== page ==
5 things to consider before taking your startup to Silicon Valley



Lots of European founders think that Silicon Valley is still the place to be when it comes to tech startups. But how to get there, and what can you expect?

Here’s the story of Fabrizio Capobianco, as he told it on Quora. Capobianco is an Italian entrepreneur and founder of Funambol (white-label personal cloud solutions for mobile operators), who made the jump to California:

“We founded the company in Italy (three people), we built a developer center in Italy and I moved to Silicon Valley when we were four people (I was the CEO).

Since then, I raised $30M from VCs and built a company with 5 million of users and the largest open source project in wireless. The company has HQ in Silicon Valley (Sales, BD, Marketing, Product Management and Operations) and R&D is in Italy (45 people, including two of the founders, one is the CTO).

Why Silicon Valley (or Boston or NY, but since you are moving so far away, why not picking the best place in the world for a startup)?

Well: funding, people, partners, exits. They are all here. You need cash to start, you need to hire people with experience in this game, you need partners to build and scale (and more cash), then an exit to top it off. This is the place to be. Facebook moved here, why should you not do it?

Why Europe? Well, it is a great place to develop things. I mean software. The amount of top notch technology I routinely find in Italy is astonishing. And the cost of developing there is much less than in Silicon Valley. When it comes to scale a company, cash is hard to find (although there is).

When it comes to hire people that have done it already what you dream to do (VP BD, VP Sales, VP Marketing, VP Product Management, and so on), it is hard to find them in Europe. When it comes to partnering, have you noticed that Apple, Google, Facebook, Twitter, Yahoo and a million more are here in Silicon Valley? I am 20 minutes from the head of mobile at the 90% of high-tech startups (at least, all that count). When it comes to exits, M&A are not the same in Europe as here, not even close. However, when you look at technology talent (engineers), Europe is not second to any other place in the world.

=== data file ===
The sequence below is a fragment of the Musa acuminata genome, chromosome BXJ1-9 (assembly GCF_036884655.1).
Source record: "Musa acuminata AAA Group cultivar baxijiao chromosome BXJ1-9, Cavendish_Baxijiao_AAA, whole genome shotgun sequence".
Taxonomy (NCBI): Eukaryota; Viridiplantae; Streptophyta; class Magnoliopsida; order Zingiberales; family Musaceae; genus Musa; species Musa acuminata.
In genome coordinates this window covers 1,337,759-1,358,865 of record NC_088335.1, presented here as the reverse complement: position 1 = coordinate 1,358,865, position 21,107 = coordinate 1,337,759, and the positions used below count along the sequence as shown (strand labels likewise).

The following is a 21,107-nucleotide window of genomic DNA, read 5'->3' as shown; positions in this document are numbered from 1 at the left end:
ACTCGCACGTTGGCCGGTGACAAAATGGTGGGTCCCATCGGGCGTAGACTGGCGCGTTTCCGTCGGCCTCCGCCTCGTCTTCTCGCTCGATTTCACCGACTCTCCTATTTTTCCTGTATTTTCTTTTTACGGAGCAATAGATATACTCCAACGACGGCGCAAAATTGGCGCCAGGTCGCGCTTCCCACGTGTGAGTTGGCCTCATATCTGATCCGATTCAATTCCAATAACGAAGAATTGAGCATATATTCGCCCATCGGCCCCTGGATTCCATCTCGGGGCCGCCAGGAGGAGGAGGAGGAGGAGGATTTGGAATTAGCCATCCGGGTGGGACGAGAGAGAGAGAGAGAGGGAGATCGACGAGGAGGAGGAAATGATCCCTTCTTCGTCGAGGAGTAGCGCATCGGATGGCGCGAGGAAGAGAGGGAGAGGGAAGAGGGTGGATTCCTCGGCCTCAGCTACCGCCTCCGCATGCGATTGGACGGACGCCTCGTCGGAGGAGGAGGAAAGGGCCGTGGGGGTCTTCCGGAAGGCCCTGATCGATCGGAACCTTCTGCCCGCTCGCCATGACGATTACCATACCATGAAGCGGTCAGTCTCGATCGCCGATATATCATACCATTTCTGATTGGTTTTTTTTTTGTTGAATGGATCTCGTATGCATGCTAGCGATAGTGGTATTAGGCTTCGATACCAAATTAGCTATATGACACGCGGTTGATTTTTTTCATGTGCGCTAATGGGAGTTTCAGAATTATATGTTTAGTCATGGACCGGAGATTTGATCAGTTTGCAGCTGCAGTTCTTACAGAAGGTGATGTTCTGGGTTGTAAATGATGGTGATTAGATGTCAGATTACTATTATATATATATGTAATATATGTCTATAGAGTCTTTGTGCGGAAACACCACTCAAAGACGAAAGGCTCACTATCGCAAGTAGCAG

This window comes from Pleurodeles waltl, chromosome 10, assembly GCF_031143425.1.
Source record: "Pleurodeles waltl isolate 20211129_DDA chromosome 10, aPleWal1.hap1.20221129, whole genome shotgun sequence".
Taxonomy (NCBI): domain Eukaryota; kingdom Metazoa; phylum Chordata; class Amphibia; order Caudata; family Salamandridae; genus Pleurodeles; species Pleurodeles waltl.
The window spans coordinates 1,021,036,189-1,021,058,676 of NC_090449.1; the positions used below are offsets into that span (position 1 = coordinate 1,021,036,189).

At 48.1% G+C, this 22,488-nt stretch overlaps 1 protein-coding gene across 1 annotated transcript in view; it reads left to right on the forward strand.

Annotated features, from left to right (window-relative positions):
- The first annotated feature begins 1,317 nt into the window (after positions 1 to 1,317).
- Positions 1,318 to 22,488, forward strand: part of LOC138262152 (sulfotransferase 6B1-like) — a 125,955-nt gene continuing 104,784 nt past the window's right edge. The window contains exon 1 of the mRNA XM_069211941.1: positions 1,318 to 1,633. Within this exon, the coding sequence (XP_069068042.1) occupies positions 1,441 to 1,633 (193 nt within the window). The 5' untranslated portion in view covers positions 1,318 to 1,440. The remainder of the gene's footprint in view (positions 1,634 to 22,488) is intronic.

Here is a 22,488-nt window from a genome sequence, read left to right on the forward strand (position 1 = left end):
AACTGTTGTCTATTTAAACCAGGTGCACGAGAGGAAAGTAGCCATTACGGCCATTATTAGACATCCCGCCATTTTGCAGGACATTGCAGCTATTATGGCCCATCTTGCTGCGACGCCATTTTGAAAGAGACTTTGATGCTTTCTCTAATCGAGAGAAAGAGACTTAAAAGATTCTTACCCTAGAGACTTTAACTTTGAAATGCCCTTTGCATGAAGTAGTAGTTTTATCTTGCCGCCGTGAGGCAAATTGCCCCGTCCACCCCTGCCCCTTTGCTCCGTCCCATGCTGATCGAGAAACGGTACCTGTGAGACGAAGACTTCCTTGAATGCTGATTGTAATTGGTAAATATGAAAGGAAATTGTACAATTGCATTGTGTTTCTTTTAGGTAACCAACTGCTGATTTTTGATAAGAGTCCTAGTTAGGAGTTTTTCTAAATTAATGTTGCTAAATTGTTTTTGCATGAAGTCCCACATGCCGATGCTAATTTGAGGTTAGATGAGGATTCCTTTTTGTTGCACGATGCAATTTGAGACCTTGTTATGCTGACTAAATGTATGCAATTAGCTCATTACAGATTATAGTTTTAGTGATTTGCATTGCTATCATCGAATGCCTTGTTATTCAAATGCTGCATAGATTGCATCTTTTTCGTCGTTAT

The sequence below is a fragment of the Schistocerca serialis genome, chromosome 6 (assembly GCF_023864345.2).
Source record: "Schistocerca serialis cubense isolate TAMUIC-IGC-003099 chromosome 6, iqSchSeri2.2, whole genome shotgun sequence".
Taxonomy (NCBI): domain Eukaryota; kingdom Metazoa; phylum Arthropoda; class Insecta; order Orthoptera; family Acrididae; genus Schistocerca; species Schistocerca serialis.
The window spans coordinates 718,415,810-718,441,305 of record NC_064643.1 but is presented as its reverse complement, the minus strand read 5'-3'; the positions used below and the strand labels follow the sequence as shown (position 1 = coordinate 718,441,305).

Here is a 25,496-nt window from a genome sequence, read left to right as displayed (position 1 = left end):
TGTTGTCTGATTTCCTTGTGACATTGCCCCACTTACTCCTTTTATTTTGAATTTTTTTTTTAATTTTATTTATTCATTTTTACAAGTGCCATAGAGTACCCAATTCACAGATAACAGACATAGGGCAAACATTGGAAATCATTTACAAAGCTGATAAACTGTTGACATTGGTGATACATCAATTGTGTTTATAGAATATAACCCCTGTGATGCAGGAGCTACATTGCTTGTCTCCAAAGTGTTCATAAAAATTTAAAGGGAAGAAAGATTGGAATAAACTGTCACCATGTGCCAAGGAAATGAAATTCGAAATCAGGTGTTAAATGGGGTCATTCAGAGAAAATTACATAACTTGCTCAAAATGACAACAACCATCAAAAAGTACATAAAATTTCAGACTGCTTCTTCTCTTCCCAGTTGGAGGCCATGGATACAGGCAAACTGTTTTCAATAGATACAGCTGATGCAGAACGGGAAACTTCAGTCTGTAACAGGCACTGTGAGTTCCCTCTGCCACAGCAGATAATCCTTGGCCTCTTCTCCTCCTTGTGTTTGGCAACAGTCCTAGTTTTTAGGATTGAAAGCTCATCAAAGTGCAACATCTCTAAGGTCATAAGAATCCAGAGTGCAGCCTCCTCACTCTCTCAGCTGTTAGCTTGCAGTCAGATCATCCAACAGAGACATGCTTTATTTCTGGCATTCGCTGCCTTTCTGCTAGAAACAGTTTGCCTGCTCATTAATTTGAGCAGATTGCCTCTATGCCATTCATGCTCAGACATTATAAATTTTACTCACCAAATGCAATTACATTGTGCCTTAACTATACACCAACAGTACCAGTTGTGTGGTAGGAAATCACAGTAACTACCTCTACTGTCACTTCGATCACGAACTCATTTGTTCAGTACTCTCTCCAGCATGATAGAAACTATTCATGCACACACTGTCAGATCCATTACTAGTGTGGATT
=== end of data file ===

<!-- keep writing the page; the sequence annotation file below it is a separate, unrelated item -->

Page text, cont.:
Things to consider:

1. Ship your CEO here. Do not hire a VP BD or anyone else. If you want to relocate, the big guy must be here. If you do not have the right person, find him/her. Relocating does not mean opening a sales office. If you want to do that, it is a different story (but do not believe you will raise money here)

2. If you want to raise money in Silicon Valley (if you don’t, stay home…) you need a corporation here which owns 100% of the subsidiary in Europe. No exceptions (unless you have something incredible in your hands). The VCs will not invest in a European company. Therefore, you need to do the “flip”, e.g. establish a US corp (Delaware, usually), which buys the European one. Caveat: check with your tax attorney because this might be a taxable event

3. even if your VP Eng or CTO is in Europe, you need someone in the US in Product Management. We have VP Product Management here and I have been very happy about it (although it was hard to find the right person and it took me a couple of iterations). If VP Marketing is here and VP Sales is here, you need VP PM here (or the guys in Europe will build something different from what you have in mind ;-) We also have a senior PM in Europe, reporting to the US head. Find someone here who speaks the language – if possible – likes to wake up very very early and travel often….

4. Communication communication communication. It will be your #1 issue, one you are not going to solve. Weekly management calls, weekly company calls, make something up to have the team talk, use Skype and Webex as much as possible. Do not save money on this topic. If you have a company spread on two continents and it is a startup, it is going to be impossible to manage if people are not 100% in sync.

5. Talk to an immigration lawyer. There are many ways to move here and get a Visa, but if you do not consider this before leaving, you might end up in a lot of trouble. Do it as early as possible.”

[Quora, reused as per Quora TOS][Photo: Vox EFX, Flickr]

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About the author

Raf Weverbergh

Editor of whiteboard. Raf Weverbergh was a magazine journalist whose work appeared in magazines like Rolling Stone, Playboy, Mail on Sunday, Publico and South China Morning Post. He is the co-founder of FINN, a corporate communications agency where he advises startups and multinationals on their PR and Mustr, the easiest media database for PR professionals. You can contact him on Twitter, Linkedin or Skype (rafweverbergh).

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